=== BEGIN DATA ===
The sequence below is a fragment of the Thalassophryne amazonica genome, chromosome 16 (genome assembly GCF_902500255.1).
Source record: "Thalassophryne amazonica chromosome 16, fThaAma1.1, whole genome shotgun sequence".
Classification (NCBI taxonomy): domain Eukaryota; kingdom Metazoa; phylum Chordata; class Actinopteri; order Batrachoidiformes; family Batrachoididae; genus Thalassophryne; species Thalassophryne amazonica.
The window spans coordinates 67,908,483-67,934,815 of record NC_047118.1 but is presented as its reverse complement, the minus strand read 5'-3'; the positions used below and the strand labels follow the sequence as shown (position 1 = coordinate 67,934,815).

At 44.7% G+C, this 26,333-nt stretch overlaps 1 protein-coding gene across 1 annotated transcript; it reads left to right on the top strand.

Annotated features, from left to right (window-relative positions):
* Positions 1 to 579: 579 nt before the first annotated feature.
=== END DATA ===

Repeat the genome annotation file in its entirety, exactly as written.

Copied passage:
The sequence below is a fragment of the Thalassophryne amazonica genome, chromosome 16 (genome assembly GCF_902500255.1).
Source record: "Thalassophryne amazonica chromosome 16, fThaAma1.1, whole genome shotgun sequence".
Classification (NCBI taxonomy): domain Eukaryota; kingdom Metazoa; phylum Chordata; class Actinopteri; order Batrachoidiformes; family Batrachoididae; genus Thalassophryne; species Thalassophryne amazonica.
The window spans coordinates 67,908,483-67,934,815 of record NC_047118.1 but is presented as its reverse complement, the minus strand read 5'-3'; the positions used below and the strand labels follow the sequence as shown (position 1 = coordinate 67,934,815).

At 44.7% G+C, this 26,333-nt stretch overlaps 1 protein-coding gene across 1 annotated transcript; it reads left to right on the top strand.

Annotated features, from left to right (window-relative positions):
* Positions 1 to 579: 579 nt before the first annotated feature.